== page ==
Google is the undisputed go-to utility when it comes to searching for things on the internet. The sheer number of indexed webpages, images, and documents that can be found on its engine makes it invaluable as a tool for students and professionals alike.
But for most, the extent of their Google expertise is limited to only using the standard search function and the occasional image search, all the while not realising the extra features hidden beneath the hood of this extremely capable search tool.
Below, we’ve compiled some neat productivity tips and tricks to help you take advantage of the world’s best search engine and become an online-resource-gathering whiz.
1. Use Chrome’s URL/search bar as an instant dictionary.
Instead of typing out full words to get their meaning and wasting time on a full page load, use the URL/search bar on the Chrome browser to instantly get definitions for longer and more complex words. This currently only works for more complex terms, but we expect Google to include more words in the future.
2. Limit your search within specific websites.
If you aim to search for content within a specific website, add the term “site:” followed by the site’s domain name anywhere within your search query to narrow down results to those from that particular website.
For example, to look for content related to business on Vulcan Post, Google search this term:
This feature may not be particularly necessary most of the time, but is handy when you need to seek out particular articles or content that you’ve previously read.
3. Search for publicly available files.
Google does a great job of searching out webpages, but does an equally remarkable job of indexing files that are made available to the public. If you need to search out files with specific content, add the search term “filetype:” followed by the correct file extension (eg. pdf, doc, ppt, mp4) to your search query.
For example, to obtain a PDF containing the Malaysia Holidays Act 1951, Google this:
“filetype:pdf Malaysia Holiday Act”
4. Limit your search time frame.
Search results can be a bit messy and unmanageable at times, especially when some results can date back as far as more than 20 years. To limit your search results to a certain time frame, use Google’s date range option.
To use this feature, click on “Tools” after inputting your search query and click on “Any time”. From the drop down menu, you’ll be able to select your time frame, including the option to search within specific dates.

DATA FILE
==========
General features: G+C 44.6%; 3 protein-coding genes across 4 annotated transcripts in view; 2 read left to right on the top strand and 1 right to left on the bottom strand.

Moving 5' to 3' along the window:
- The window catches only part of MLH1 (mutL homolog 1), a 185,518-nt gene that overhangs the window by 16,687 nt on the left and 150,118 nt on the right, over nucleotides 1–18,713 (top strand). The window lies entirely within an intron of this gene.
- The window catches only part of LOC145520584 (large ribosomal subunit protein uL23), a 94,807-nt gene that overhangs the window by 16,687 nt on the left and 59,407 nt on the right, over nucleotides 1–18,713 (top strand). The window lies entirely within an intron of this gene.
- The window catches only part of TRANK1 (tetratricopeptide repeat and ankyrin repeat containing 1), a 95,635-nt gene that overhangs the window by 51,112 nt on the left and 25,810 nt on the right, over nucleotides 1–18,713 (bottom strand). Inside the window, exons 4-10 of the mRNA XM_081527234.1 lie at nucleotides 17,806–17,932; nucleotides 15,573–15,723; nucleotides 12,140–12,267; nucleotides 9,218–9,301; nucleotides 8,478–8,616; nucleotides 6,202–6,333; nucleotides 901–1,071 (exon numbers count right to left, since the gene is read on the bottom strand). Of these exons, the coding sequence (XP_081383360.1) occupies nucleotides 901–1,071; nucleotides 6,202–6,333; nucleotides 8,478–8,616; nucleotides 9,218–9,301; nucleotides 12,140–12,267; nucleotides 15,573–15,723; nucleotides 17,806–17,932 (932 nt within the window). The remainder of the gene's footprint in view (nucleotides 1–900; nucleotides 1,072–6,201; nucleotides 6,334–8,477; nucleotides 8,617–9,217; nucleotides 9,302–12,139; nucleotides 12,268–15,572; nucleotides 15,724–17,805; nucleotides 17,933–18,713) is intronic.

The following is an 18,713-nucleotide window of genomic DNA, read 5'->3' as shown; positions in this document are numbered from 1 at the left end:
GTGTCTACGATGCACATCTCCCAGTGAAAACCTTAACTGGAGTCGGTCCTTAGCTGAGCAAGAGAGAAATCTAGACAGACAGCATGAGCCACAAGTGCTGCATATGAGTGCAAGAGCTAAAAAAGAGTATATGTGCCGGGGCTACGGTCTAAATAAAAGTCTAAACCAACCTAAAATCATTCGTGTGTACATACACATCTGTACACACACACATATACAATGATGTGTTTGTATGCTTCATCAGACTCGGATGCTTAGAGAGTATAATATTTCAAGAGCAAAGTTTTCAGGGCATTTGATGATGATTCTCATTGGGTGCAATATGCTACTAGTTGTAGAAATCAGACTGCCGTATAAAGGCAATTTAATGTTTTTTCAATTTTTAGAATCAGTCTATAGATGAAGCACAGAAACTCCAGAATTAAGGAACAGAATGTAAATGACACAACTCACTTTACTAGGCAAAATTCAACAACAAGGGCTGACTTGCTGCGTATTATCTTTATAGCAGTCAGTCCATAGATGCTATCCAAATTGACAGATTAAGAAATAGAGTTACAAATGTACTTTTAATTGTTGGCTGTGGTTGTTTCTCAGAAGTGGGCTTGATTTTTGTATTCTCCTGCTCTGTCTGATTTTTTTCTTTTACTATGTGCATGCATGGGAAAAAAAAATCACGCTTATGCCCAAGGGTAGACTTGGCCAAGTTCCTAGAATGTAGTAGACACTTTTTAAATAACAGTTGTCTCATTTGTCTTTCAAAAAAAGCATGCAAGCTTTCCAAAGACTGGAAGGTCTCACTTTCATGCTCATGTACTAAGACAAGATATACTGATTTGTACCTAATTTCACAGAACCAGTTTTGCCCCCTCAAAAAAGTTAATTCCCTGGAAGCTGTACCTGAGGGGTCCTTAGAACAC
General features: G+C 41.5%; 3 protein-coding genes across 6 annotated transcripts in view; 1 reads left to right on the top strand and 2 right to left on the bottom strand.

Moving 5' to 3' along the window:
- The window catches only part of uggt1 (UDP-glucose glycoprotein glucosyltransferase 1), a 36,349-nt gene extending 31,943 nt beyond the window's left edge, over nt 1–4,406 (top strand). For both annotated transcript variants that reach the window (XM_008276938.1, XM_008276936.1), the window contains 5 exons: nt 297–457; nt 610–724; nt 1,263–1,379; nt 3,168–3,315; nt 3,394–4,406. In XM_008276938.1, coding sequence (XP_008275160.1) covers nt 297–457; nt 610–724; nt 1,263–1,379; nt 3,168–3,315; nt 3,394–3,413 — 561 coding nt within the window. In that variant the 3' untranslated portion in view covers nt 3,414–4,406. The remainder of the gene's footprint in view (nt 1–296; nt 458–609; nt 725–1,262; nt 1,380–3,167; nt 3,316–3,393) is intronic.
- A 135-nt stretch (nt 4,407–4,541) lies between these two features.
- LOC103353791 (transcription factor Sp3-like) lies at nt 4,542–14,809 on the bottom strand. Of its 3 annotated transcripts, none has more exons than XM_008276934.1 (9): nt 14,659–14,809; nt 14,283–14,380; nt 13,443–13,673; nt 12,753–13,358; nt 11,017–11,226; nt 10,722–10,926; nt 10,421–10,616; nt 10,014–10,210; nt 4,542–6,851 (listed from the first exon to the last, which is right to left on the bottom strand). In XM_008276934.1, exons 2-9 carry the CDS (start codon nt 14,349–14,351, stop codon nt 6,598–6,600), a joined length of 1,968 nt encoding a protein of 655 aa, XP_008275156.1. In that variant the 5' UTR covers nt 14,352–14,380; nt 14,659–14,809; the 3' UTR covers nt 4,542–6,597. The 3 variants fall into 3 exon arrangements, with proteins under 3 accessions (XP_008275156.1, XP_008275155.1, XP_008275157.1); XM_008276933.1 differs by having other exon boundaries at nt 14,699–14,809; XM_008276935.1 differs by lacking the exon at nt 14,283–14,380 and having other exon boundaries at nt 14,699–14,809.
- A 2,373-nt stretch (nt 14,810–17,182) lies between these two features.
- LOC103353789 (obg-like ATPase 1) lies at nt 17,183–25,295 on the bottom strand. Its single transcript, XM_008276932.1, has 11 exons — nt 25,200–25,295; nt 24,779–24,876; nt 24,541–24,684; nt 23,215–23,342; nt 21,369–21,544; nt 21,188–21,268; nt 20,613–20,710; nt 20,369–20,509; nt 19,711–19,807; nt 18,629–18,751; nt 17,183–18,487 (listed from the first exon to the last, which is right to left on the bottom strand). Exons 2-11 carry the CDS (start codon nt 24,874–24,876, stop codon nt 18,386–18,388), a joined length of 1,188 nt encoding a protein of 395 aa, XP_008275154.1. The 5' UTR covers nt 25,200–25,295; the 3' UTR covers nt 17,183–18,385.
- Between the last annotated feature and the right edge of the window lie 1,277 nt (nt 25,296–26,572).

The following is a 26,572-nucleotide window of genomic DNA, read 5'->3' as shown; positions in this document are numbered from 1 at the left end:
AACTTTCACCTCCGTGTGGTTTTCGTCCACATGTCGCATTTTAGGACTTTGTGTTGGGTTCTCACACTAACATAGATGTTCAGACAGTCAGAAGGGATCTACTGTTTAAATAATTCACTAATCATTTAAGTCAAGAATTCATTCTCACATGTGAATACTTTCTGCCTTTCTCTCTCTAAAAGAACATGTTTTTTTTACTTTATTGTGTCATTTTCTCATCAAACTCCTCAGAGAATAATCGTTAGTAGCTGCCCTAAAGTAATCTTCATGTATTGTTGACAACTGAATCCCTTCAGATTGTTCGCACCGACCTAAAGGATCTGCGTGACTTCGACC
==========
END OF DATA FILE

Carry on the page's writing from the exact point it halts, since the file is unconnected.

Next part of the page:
5. Narrow your search results using symbol operators.
This one might be more familiar for seasoned users. To narrow down your search results, use symbol operators to fine tune which keywords to have in your search.
- Use the – symbol to omit specific terms. Google cannot include these terms in your search results.
- Use the + symbol to always include specific keywords in your results. Google must always include these terms in your search results.
For example to look up Apple without any mention of the iPhone, search “+Apple -iphone”. You can also do this multiple times within a single search.
6. Search whole phrases.
To search whole phrases, begin and end your search query with quotation (“”) marks. This makes sure that Google presents you results containing your search terms as is, and in correct order. This is particularly useful for identifying a song that you know the lyrics to, but whose title you don’t remember.
7. Fine tune your searches further with the advanced search option.
The advanced search option combines a few of the features mentioned here and lets users narrow down their searches even further, with the option to tweak searches based on regions and languages, update dates, specific phrases, and even usage rights for files.
To use this feature, enter your query and then find the option from the “settings” drop down menu.
8. Search by images.
This is another feature that’s probably familiar to many. Users who are trying to find the original version of an image that they already have can use the “search by image” feature to see other versions of the same image, or identify the keywords associated with that image.
To use this feature, click on the small camera icon at the end of the search bar in Google’s image search function. There will be an option to identify the image using its URL if its online, or you can upload a picture from your desktop.
9. Specific image searching.
Additionally, if you’re having a hard time searching for an image you want on Google’s image search, you can tweak various search parameters to find the exact (or nearly exact image you want). These parameters include size, colour, and usage rights.
To use this feature, enter your query on image search, and then locate the various options from the “settings” drop down menu.
We hope you found these tips and tricks useful, and that you’ll be able add them to your online-resource-gathering arsenal. Maybe next time you’ll be able to save some valuable time working on your next assignment or report.